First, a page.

Every so often you run into a piece that’s so dense with good sense that you are hard-put to pull out appropriate teaser quotes. That’s the way it is with Lawrence Lessig’s recent tear on net neutrality. He vents his frustration with the sort of nonsense that tries to justify handing the internet over to the corporations that own the last mile wires by pretending that the internet succeeded because of its “unregulated” environment. ‘Tain’t so as Lessig points out:
…when the Internet first reached beyond research facilities to the masses, it did so on regulated lines — telephone lines. Had the telephone companies been free of the “heavy hand” of government regulation, it’s quite clear what they would have done — they would have killed it, just as they did when Paul Baran first proposed the idea in 1964. It was precisely because they were not free to kill it, because the “heavy hand[ed]” regulation required them to act neutrally, that the Internet was able to happen, and then flourish.
So Waltzman’s wrong about the Internet’s past. But he’s certainly right about what a mandated net neutrality requirement would be. It would certainly be a “complete step backward for the Internet” — back to the time when we were world leaders in Internet penetration, and competition kept prices low and services high.
Good stuff, and follow that link in the quoted text for a long, calm dissection of how the internet was born in government research and forethought and first thrived under mandatory “open access” rules. Also don’t miss the classic little logical structure he builds at the end of his article. It’s always a pleasure to see the door shut so firmly on nonsense.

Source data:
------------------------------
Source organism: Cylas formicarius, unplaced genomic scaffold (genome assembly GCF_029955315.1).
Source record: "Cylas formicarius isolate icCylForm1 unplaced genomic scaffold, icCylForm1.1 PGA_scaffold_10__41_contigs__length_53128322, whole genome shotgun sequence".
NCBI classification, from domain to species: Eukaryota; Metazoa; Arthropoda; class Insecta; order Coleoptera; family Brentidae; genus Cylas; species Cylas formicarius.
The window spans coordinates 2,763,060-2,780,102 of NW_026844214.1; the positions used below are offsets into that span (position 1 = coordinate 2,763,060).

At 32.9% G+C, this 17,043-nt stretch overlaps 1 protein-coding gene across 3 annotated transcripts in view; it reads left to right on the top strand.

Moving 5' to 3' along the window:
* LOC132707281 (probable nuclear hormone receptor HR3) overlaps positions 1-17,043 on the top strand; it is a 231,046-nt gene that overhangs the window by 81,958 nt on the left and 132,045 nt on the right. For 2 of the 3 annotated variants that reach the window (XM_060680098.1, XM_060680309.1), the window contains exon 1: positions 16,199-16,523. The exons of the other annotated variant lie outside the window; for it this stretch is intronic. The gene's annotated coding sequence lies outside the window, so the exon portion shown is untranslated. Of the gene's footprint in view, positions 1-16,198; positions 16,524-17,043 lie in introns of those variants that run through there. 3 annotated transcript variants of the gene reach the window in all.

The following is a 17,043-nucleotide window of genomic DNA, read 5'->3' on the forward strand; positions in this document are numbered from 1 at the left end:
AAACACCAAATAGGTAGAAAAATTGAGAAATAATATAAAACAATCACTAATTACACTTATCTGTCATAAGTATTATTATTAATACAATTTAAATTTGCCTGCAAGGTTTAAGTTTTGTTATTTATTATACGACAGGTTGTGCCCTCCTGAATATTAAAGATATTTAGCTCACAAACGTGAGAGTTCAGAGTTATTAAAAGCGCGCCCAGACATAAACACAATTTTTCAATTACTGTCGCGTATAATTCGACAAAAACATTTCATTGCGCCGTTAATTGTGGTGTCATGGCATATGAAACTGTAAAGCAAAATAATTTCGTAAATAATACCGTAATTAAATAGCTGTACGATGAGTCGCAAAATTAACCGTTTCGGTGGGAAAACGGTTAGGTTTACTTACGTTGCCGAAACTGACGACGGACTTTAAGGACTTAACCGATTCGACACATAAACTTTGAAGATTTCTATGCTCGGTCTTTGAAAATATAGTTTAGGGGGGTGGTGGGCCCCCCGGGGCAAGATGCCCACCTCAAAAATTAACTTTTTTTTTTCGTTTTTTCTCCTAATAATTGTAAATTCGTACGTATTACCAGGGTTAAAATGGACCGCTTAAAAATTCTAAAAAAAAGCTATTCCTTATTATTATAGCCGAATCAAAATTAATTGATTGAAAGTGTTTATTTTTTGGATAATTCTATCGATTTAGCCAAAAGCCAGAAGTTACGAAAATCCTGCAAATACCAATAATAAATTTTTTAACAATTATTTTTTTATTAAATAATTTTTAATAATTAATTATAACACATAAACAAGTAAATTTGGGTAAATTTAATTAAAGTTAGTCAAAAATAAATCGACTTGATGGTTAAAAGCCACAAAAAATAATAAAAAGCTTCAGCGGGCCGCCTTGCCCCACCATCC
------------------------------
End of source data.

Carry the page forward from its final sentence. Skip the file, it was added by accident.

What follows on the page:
Lessig takes, in my judgment, one small misstep: he makes the too-simple claim that it is broadband’s nature as infrastructure that makes it an inappropriate place to rely on “markets.” The market issue is more profoundly economic than that. Happily a writer on techdirt rises to the occasion:
That’s rather simplified, but is mostly right. The issue isn’t that it’s infrastructure — but that the infrastructure is a natural monopoly, where the effort to build more than one of the same style of infrastructure does more harm than good, and the value is only in having the same infrastructure reach far and wide (network effects).
That’s just right…Markets are almost always the right solution for economic problems. But natural monopolies are the classic example of a situation where relying simply on markets is a recipe for disaster. It’s not that “infrastructure” is a problem for competitive solutions, it is rather that we call some enterprises infrastructure and expect government construction or subsidy/regulation precisely because private providers can’t economically provide a service which the community finds valuable because of its network effects. –The roads are a good example.